#1 Sending history of your mail server to see whether your IP was flagged/blocked for spam in the past.
#2 Sending history of your domain to see whether your domain was flagged/blocked for spam in the past.
#3 Age of your mail server i.e. how long it has been used for sending out emails. The older the age, the better for inbox placement and deliverability.
#4 Age of your sending domain i.e. how long it has been used for sending out emails.The older the age, the better for inbox placement and deliverability.
MSPs have to consider all of these factors, in order to identify and block professional spammers (spammers by profession, who often spam on large scale).
Spammers’ sending IP addresses and domains keep getting flagged/blocked for spam, which damage their inbox placement and email deliverability overtime.
So to fix this problem, they constantly need to change their sending IP addresses and domains, in order to bypass spam filters.
This tactic has been abused so much, and for so long, that now when a MSP see a new sending IP address and/or sending domain being used, they become suspicious of the IP/domain and put certain restrictions on its inbox placement, deliverability, and closely monitor all of the emails being sent out from that IP/domain.
Overtime, MSPs remove these restrictions when they have got enough data to confirm that the new sender IP and/or domain has not been set up, just to bypass spam filters and you are in fact a legitimate sender and not a professional spammer.
So if you are just starting out in email marketing with a brand new mail server and sending domain, don’t expect top notch inbox placement and email deliverability.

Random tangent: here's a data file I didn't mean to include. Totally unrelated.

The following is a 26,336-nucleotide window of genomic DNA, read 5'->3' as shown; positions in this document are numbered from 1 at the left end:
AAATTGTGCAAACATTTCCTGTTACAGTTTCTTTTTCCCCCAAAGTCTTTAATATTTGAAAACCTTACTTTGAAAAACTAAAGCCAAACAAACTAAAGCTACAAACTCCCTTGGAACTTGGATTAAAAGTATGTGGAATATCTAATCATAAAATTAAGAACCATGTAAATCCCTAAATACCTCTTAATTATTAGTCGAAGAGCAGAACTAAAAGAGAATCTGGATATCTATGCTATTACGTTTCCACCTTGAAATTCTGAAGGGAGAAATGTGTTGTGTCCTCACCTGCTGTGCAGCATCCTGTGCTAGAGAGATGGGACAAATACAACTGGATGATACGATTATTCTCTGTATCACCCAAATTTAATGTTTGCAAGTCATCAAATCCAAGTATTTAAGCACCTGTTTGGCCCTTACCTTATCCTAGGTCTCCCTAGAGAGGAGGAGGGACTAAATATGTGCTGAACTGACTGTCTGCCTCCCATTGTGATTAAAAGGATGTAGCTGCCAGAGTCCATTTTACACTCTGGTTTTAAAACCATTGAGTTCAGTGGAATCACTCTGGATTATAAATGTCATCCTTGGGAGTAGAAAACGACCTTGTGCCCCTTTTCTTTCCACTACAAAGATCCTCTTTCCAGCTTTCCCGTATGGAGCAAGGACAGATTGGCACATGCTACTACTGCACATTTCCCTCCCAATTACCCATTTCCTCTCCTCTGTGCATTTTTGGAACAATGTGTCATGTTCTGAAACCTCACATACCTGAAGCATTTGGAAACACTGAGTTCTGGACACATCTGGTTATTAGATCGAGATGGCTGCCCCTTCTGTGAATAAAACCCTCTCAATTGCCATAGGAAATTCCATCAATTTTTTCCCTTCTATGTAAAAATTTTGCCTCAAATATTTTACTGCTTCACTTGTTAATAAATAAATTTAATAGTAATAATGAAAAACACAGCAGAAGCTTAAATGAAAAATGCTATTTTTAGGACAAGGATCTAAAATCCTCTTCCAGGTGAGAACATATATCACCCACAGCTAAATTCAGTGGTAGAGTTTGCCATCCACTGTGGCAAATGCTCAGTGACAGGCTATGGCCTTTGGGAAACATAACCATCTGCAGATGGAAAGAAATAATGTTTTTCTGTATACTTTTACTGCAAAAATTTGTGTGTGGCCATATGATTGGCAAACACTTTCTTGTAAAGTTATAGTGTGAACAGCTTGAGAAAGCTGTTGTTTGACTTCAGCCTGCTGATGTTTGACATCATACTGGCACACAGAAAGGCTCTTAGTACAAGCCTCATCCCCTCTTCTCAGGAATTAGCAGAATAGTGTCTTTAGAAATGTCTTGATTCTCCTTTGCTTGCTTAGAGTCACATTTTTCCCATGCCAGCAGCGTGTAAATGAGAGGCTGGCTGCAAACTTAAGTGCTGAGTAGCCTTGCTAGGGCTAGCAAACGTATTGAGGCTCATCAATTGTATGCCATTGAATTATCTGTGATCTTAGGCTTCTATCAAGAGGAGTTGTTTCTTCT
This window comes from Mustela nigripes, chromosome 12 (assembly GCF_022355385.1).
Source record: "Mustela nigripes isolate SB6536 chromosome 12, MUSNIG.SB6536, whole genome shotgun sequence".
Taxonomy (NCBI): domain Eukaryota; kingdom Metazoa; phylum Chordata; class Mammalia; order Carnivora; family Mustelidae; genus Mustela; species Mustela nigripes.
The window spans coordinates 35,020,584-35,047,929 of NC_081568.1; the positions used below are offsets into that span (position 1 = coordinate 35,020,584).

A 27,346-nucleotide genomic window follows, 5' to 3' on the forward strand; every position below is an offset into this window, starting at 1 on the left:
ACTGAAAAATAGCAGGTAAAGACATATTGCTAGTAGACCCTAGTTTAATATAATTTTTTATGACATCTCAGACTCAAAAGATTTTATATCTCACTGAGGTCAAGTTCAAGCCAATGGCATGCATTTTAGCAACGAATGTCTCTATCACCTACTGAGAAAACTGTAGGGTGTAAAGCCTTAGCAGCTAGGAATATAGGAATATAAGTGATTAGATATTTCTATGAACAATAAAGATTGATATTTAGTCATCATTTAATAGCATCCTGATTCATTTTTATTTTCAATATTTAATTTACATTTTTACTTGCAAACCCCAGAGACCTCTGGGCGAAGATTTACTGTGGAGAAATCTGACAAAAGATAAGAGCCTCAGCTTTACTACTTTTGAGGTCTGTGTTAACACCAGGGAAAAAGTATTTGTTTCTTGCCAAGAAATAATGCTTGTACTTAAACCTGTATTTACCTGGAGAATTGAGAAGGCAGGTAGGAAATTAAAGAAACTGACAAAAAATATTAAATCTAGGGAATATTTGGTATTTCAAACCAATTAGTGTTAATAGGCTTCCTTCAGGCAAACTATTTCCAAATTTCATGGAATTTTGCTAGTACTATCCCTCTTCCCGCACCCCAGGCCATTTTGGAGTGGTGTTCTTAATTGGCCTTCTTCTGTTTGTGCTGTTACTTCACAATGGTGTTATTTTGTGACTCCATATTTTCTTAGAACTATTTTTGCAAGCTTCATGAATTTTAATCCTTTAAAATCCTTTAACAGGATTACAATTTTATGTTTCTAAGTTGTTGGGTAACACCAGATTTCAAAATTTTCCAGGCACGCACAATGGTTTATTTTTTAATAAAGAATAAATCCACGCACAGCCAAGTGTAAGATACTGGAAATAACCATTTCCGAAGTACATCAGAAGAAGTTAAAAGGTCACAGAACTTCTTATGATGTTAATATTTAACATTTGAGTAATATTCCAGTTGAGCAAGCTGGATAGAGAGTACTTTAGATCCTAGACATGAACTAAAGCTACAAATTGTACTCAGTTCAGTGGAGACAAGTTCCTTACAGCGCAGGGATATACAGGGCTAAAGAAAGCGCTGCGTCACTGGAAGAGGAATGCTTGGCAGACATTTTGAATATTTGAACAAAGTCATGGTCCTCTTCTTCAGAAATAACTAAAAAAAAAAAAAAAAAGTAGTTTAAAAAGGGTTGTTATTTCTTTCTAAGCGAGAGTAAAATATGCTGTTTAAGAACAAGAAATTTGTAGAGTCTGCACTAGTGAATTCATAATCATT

You need to build a long and clean history before your emails are considered to be safe and delivered straight into the inbox of majority of your subscribers.
Consequently if your IP/domain has been flagged/blocked for spam then the very first thing to do, is to find and fix the problem which resulted in being flagged/blocked.
Avoid changing your sending IP and/or domain just to fix your inbox placement and deliverability issues and/or to get higher sender score.
Note: frequently changing your sending IP, can even put your sending domain into blacklist.
Changing your sending IP and/or domain should be your last option, as it takes a long time to age a new IP and/or domain and build its authority among MSPs.
Note: Sending history is also known as sending permanence.
#11 Build good reputation of a ‘new’ sending IP/domain from day one
If you are just starting out in email marketing or you have recently changed your mail server or sending domain then following tactics can help you in building a good reputation of your new IP/domain from day one:
#1 Authenticate and encrypt your emails (as explained above) before you send out even a single email. This will greatly enhance your IP and domain reputation and make you a legitimate sender in the eyes of MSPs.
#2 Participate in feedback loop programs. Many mailbox providers like gmail, yahoo and hotmail provide feedback loop programs. In order to participate in such programs, you need to verify the ownership of sending domain/IP, which is like signing up your domain/IP with major MSPs. This signup make you a legitimate sender in the eyes of MSPs.
#3 Warm up your sending IP address – Avoid sending out emails to your entire mailing list from day one via new sender IP. This is because when you use a new IP, MSPs put certain restrictions on the volume of emails they will accept from a new IP (called ‘throttling’). Instead gradually increase the volume of emails you send over weeks.
#4 Minimize Complaint rate from day one – the new sender IP is more closely monitored by MSPs for spam complains. So initially send out emails only to your most active subscribers who are most likely to engage with your emails and not mark them as ‘spam’. Then gradually over weeks, start sending out emails to your entire mailing list.
#5 Beware of shared email hosting from unknown ESP.If you choose to use shared email hosting from an unknown ESP then beware. You may end up inheriting bad reputation of their mail server just by association.
You may unknowingly, start using a mail server which has got:
- a long history of sending out spam